visualizing cool math

At the recommendation of a friend, I just checked out "Implicate Beauty:
Computational Art by Brian Evans"

People often ask me what new media art is. I usually say that it's
contemporary art that uses new media technology. It's an easy one. But
in my mind I have a narrower definition, one that excludes most gee-whiz
computer graphics and repurposed painting. If new media art is a zone in
which new technology and contemporary art overlap, then Evans' work
defines one of its boundaries.

Taken on their own, the images, animations and sounds at Evans' site
don't do much for me. They're barely decorative, in a psychedelic sort
of way. I could imagine them decorating the walls at Tim Leary's house
(*the rumor spread on this list that he is about to suicide online is
false, by the way*). Does seeing them as visualizations of mathematical
algorithms makes them more interesting? At an aesthetic level, I think
I'd prefer to look at the equations themselves printed large than these
pretty multicolored rugs. But conceptually speaking, the assertion that
these magic carpets are actually the mediated manifestations of cool
math makes a big difference. I keep asking myself: "Okay, but do they
really have to look like *this*?"

For an answer to this question, I looked at Evans' "Temporal Coherence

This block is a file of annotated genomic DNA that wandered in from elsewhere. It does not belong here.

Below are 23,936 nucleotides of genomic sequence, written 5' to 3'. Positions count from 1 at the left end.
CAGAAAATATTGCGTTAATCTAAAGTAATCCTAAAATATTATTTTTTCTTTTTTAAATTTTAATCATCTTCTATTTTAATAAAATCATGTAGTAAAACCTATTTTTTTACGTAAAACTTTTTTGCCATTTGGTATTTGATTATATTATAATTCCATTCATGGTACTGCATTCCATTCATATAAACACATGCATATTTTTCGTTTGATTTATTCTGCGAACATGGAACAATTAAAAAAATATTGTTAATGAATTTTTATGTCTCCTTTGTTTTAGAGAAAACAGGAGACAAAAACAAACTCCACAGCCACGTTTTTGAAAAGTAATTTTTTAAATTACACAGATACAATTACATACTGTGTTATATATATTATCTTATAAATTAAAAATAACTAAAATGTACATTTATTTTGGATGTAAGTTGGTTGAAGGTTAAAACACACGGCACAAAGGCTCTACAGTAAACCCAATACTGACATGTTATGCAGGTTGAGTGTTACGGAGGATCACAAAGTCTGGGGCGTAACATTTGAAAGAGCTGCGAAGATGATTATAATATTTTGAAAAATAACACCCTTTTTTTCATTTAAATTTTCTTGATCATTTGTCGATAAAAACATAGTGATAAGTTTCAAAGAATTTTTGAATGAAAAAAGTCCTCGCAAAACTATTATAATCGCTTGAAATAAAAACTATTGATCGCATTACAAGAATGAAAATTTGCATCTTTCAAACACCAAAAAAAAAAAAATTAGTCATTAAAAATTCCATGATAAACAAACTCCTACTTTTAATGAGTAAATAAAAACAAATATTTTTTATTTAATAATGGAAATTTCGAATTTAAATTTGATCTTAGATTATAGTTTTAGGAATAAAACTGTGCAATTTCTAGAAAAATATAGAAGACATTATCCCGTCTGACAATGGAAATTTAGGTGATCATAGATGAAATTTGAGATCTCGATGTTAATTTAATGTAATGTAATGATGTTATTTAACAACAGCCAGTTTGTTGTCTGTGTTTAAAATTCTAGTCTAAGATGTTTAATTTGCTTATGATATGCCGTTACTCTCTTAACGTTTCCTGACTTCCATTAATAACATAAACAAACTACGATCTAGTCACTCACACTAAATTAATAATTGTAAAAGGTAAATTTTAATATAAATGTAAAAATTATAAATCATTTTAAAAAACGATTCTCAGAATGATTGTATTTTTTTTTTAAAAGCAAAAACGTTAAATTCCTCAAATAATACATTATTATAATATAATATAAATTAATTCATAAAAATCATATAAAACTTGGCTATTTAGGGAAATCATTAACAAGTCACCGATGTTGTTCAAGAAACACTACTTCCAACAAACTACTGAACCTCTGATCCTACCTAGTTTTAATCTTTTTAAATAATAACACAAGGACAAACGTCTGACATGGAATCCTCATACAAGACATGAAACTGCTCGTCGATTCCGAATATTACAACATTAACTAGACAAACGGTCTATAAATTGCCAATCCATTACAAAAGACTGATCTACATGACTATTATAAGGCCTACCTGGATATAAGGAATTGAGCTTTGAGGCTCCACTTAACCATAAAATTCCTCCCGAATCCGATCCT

with Digital Color," a scientific article that discusses his use of
color and composition in time. It was pretty dense, but I managed to get
the sense that Evans' approach was informed by a strong understanding of
Western traditions in music and art ("Most time-based art forms (western
art forms in particular) have in common the idea of tension-release.").
Evans strives for a classical narrative structure in his time-based
work, based on notions of color balance and tension drawn from
Chevreuil, Goethe and Arnheim and exemplified in motion pictures from
*Wizard of Oz* to MTV.

My conclusion is that Evans applies very traditional models of visual
and narrative structure to his work with a strong dose of historical
perspective but very little critical edge or irony. Perhaps it is too
much to ask him to undermine or question classical Western aesthetics,
but I find the results of his conservatism rather, yawn, uninspiring.
Academic music is plagued by what one might call historical retardation:
most of it is 20 to 50 years behind the times. It's too bad that in
crossing-over from music to the visual arts, Evans' thinking didn't take
a corresponding leap.

Nonetheless, the work does raise interesting questions. Evans clearly
has his thinking cap on, which is a lot more than can be said of a lot
of computer graphic "artists" out there diddling around with KPT.
Masquerading as geeky graphics, these images and animations highlight
the assumptions and formal structures that lie behind Western aesthetic
paradigms (okay, maybe this is going a little far). As such, they get to
count as new media art in my little book, even if I don't like it.

Please *do* take the time to check out this site (be sure to download
the lovely Mandelbrot music in the "Listening Room" and leave it looping
in the background while you work), and send your comments on to the
list. I'd like to know what you think about my analysis and opinions. As
Evans himself says, "We are, after all, dealing with art. While we
accept the discipline and responsibility of the craft, we must be
cautious of over-intellectualizing what we do, and not leave the work
cold and sterile."